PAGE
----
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Abandoning godowns, FCI opts for the open

Abandoning godowns, FCI opts for the open
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First Published: Tue, Jul 27 2010. 01 24 AM IST
Updated: Tue, Oct 11 2011. 01 54 PM IST
Chandigarh: Hemant Gupta’s 30,000-tonne capacity godown for storing foodgrain is one of the largest in Ferozepur, Punjab.
In 1978, the Food Corporation of India (FCI) hired it on a monthly rent of Rs75,000, or 50 paise per sq. ft—eventually raised to 80 paise per sq. ft. In 2004, Gupta says, FCI abruptly vacated his godown and stocked the grains in the open nearby.
“See the rot within FCI,” says an exasperated Gupta. “They won’t pay me 80 paise for keeping their foodgrains under the roof, but (they are) allowing (the) foodgrains to perish in the open, for which they are paying Rs1.44 per sq.ft.”
Open storage means buying two-three times more gunny bags, wooden crates and tarpaulin sheets than what’s needed in a covered facility, and fumigation. “It’s plain corruption,” Gupta says.
“The government (is) desperately seeking investment, even eyeing foreign investors...but who will put in money if this is the approach?” asks Gupta.
Thirty-two years ago, FCI hired Colonel T.S. Dhillon’s 7,500-tonne capacity godown in Chabal, Amritsar, at a monthly rent of Rs15,000, or 40 paise per sq. ft.
Today, he gets 67 paise per sq. ft, or Rs25,125 a month, far below FCI’s going rate of Rs2.40-2.50 per sq. ft for godowns set up in 2001-02.
“There is no clear policy. Our godowns are as good as others, but we get four times less rates. Are we that illiterate a nation? Nobody could have dared to let a single grain rot in China,” says Dhillon, one of the oldest people in this business.
“This is definitely an issue,” admits Punjab’s FCI senior regional manager Nilkanth S. Avhad. “We, too, feel there has to be a uniform policy.” The matter is being discussed at the highest level so owners of older godowns get fair rates, he adds.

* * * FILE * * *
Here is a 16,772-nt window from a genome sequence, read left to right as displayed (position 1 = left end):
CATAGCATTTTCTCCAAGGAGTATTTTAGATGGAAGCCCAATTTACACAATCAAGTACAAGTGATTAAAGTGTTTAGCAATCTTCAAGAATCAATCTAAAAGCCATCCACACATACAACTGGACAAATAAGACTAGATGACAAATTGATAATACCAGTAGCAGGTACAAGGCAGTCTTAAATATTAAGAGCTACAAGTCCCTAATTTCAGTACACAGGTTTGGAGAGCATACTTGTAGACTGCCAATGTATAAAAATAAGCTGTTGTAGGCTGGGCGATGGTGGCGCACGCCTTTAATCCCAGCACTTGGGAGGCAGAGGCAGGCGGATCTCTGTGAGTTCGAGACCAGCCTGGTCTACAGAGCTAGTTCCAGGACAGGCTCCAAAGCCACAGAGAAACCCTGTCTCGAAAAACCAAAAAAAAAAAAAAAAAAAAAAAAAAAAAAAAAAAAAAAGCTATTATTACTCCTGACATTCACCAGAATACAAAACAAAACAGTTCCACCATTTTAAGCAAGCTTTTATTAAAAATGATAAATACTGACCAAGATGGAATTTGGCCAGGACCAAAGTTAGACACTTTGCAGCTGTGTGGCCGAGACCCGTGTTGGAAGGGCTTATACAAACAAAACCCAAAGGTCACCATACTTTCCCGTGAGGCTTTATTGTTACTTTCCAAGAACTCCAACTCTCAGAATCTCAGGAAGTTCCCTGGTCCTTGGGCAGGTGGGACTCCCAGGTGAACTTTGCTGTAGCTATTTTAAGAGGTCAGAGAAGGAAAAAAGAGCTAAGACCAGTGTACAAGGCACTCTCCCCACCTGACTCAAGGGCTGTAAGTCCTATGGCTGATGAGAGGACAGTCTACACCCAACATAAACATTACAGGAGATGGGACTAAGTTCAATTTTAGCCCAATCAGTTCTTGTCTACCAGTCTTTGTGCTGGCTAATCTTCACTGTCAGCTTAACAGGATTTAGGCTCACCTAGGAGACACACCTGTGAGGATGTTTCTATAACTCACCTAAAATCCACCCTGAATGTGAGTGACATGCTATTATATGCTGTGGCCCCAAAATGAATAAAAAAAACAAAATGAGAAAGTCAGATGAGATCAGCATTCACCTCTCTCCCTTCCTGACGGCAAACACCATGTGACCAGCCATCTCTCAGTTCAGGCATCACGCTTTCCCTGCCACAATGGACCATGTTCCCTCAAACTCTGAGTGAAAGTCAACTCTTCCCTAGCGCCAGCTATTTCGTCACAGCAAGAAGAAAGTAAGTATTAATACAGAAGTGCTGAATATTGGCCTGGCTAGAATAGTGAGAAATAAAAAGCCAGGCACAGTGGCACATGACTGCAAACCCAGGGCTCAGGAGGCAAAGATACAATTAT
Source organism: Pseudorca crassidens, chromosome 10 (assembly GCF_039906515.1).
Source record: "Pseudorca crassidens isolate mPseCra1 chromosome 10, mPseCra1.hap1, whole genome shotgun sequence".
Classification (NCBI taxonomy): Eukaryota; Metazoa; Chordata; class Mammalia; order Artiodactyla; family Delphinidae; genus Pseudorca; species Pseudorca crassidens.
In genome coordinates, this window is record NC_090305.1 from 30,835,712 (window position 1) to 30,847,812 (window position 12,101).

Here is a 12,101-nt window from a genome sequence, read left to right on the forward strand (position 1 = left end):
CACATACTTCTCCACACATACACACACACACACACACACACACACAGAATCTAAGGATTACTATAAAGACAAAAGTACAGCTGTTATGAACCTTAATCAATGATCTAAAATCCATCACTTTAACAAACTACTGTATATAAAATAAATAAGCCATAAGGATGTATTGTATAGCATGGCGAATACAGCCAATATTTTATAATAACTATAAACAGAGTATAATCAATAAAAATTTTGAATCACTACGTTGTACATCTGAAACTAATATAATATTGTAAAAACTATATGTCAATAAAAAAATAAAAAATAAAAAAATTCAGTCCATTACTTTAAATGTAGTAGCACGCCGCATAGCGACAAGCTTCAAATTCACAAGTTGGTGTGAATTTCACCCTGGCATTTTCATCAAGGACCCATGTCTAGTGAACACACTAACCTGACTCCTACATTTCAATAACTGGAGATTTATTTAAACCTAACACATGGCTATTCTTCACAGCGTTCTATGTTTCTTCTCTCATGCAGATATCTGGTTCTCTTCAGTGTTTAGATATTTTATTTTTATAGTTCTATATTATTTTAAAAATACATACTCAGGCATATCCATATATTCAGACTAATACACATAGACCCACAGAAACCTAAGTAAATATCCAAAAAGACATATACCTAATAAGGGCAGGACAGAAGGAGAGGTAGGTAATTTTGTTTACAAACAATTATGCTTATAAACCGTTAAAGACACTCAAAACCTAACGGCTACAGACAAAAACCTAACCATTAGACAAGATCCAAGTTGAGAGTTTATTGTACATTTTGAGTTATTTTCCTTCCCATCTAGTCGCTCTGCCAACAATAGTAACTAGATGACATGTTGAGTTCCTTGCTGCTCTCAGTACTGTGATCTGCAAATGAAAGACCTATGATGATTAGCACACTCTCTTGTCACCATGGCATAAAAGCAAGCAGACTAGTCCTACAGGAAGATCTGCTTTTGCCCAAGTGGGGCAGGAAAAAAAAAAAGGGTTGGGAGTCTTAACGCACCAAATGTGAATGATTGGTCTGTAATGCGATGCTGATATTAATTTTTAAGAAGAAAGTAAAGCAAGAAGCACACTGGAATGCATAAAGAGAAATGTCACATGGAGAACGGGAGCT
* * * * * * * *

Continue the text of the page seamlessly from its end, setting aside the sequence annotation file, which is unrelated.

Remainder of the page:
In Punjab, Central and state procurement agencies are accused of whimsical and indifferent functioning when it comes to storing foodgrains. While India reworks its food security Bill to ensure sufficient food for all, wastage of foodgrains during storage and transit or on account of pilferage and theft remains a major issue.
Over the past four years, an estimated 600,000 tonnes of foodgrains have been lost due to poor storage, and around 675,000 tonnes in transit.
In Punjab alone, 48,315 tonnes of wheat, procured over the last three years, have been declared unfit for humans, ironically by FCI.
“Nobody’s bothered. In fact, FCI has always promoted open plinth culture,” says Sandeep Gilhotra, president of the Punjab Godown Owners’ Association. Gilhotra, who himself owns an open storage area with a capacity of 250,000 tonnes in Fazilka, says FCI officers encourage foodgrain storage in the open.
He is among 128 investors who put up godowns with a collective capacity of 2.5 million tonnes (mt) in 2001-02 for the Punjab State Grains Procurement Corp. Ltd, which took the spaces on rent on behalf of FCI. These investors are still better off than Gupta and Dhillon as they get a higher monthly rent from FCI.
Some of the older investors are considering a rather harsh route: demolishing their godowns. “I told them (FCI officials)...take your stocks out and allow me to demolish my godown so that I could then rent out just the land and still earn more rent,” says Dhillon.
Over the past 60 years, India has created 80.3 mt of covered storage facilities, but still has 17.8 mt of foodgrain lying in the open. According to Union food minister Sharad Pawar, India urgently needs an additional capacity of another 14 mt.
“This would, however, require an investment of Rs4,000 crore. Since it’s a big amount, the government is doing it through the public-private partnership model,” said a top FCI official, who didn’t want to be named. “We expect to create 150 lakh tonnes (15 mt) of storage facility in the next two years.”
Of this, Punjab alone would be creating about 7 mt of storage facilities by next year, said the state’s finance minister, Manpreet Singh Badal. “There’s no point getting into a blame game. What we need is to set up more silos in Punjab like the one by the Adani group’s 2 lakh-tonne (200,000 tonne) facility in Moga. We’ve to look ahead.”
Tracking Hunger is a joint effort of the Hindustan Times and Mint to track, investigate and report every aspect of the struggle to rid India of hunger. If you have any suggestions, write to us at thehungerproject@livemint.com
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First Published: Tue, Jul 27 2010. 01 24 AM IST